Red Lake Nation News - Babaamaajimowinan (Telling of news in different places)

Southern California Tribal Education Institute announces the offering of the 2011-2012 Christopher B. Duro Graduate Fellowship

For Native students pursuing graduate and doctoral study to help the advancement of Native communities

 

Emma Elliott

The pursuit of educational excellence serves as the basis for the Southern California Tribal Education Institute (SCTEI). The Southern California Tribal Education Institute has announced the award of 2011 Christopher B. Duro

fellowships to five amazing indigenous students working in various academic arenas.

Emma Elliott is honored to represent Cowichan Tribes on Vancouver Island, British Colombia. She is continuing her research at the University of Washington in the documentation of the loss and retention of indigenous languages. Her cultural, economic and educational experiences have prepared her for the task of exploring cross-cultural relationships, issues and identity while giving voice to underrepresented communities. Research as a means to achieve social, economic, and political goals is vital for her as she strives to make a difference in indigenous

communities.

Leon Peralto is Kanaka Maoli (Native Hawaiian) from Wai!kea Uka in Hilo, Hawai"i. Leon received his B.A from Stanford University and will be pursuing a master’s degree at the University of Hawai"i at M!noa in Hawaiian Studies, his goal is to deepen his knowledge of the history, culture, and language of his people, so as to better prepare himself to serve the community and "!ina (land and sea) from which he was born.

Connie L. FileSteel is a member of the White Clay and Assiniboine Tribes of Montana. She is currently pursuing a Doctor of Philosophy (Ph.D.) degree at Penn State University in Educational Leadership, with a research emphasis in Tribal Control of Indian Education. Connie has a strong desire to attain systemic reformation improvements within American Indian Education through leadership, research-related work, and advocacy on a state and national level.

Standing Bear (Brad) Kroupa is currently working towards his doctorate in Socio-Cultural Anthropology (major), History of Education (minor) and Native American and indigenous Studies (minor) at Indiana University. His research interests include: cultural history, cultural change and continuity, and Native education. Kroupa is also a language activist who is taking on the work of revitalization in a critically endangered language community. He has assisted and directed several language workshops for the Mandan, Hidatsa, and Arikara.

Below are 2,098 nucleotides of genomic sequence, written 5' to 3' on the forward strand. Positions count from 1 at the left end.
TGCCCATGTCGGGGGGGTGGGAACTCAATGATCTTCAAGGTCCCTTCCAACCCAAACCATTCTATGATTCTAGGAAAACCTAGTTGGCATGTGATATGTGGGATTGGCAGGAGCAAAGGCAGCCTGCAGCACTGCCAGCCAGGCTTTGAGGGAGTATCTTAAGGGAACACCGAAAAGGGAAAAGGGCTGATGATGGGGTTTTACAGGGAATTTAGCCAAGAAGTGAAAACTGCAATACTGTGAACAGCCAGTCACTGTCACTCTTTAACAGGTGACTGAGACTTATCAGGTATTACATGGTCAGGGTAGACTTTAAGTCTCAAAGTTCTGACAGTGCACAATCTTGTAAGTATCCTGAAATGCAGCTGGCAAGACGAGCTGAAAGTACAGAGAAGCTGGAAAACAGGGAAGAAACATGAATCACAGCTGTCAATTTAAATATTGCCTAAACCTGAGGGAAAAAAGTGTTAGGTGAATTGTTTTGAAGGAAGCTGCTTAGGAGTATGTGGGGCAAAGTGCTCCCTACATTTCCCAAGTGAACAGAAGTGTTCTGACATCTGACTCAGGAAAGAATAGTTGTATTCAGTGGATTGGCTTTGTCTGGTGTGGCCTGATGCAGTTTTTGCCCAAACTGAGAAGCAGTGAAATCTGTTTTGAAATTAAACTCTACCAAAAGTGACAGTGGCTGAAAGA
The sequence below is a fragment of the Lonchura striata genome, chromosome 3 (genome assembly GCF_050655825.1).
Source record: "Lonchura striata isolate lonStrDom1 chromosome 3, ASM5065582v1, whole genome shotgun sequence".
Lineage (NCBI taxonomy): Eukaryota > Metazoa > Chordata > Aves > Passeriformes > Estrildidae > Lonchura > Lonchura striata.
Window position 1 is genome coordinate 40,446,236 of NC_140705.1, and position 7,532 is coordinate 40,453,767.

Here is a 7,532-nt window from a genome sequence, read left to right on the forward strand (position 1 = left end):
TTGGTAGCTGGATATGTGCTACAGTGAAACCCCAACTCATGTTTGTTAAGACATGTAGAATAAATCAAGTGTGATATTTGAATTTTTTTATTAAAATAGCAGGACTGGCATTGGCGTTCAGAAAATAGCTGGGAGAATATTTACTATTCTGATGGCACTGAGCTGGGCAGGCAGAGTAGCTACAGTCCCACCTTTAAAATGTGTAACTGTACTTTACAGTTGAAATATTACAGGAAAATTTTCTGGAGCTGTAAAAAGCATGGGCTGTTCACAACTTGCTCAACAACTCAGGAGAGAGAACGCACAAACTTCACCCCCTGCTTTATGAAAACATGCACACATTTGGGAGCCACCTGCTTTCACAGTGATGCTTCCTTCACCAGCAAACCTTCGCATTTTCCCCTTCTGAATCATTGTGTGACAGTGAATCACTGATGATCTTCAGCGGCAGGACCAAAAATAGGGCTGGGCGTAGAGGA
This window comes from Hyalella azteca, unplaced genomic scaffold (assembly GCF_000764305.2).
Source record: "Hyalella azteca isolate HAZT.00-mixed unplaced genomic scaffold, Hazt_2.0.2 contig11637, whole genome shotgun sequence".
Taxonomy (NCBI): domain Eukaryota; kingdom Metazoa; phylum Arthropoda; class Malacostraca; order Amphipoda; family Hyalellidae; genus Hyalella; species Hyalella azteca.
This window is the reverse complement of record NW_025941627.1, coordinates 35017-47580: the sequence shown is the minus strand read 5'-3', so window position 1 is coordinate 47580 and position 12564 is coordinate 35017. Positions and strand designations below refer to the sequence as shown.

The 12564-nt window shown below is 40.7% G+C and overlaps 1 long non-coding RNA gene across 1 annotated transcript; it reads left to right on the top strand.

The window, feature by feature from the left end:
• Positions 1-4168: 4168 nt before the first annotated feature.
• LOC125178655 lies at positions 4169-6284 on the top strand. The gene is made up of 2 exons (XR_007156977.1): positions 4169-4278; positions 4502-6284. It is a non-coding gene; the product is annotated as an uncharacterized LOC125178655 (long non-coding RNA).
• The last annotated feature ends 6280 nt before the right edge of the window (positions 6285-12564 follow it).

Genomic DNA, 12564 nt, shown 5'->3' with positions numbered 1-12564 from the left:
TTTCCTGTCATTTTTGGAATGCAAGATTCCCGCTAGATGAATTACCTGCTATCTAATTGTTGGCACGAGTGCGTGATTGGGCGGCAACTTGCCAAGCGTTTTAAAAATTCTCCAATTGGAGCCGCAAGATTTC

Adrienne Keene (Cherokee Nation) is a third year doctoral student in Culture, Communities, and Education at the Harvard University Graduate School of Education. Her research focuses on college access for Native (American Indian, Alaska Native, and Native Hawaiian) students and the role of pre-college access programs in student success, with the ultimate goal of increasing educational outcomes for Native students. She is also interested in the impact of cultural appropriation and stereotypical representations of Native peoples in everyday life.

Standing Bear (Brad) Kroupa

“As Native peoples we have the responsibility to look towards the future while remembering the past. We respect the many sacrifices that have been made for our survival and the advancement of our communities. One of our greatest responsibilities is educating ourselves and securing a promising future for generations to come. As a Native graduate student I have been blessed with the opportunity to make these fellowships possible. It is my belief that we (as Native students) have an obligation to give back to our communities and these fellowships are my attempt to help those that are willing to help themselves. And it is through education that we can make our communities stronger. I am very proud of the four fellows that have been chosen for the fellowship. I know that all four will take great honor in continuing their education and research that is vital to indigenous communities” said Christopher Duro, Massachusetts Institute of Technology graduate student in Linguistics. He is the sole funder and Chief Executive Officer of the Southern California Tribal Education Institute.

For more information about the Christopher B. Duro fellowship or the Southern California Tribal Education Institute (SCTEI), please visit the website at http://www.sctei.org

 

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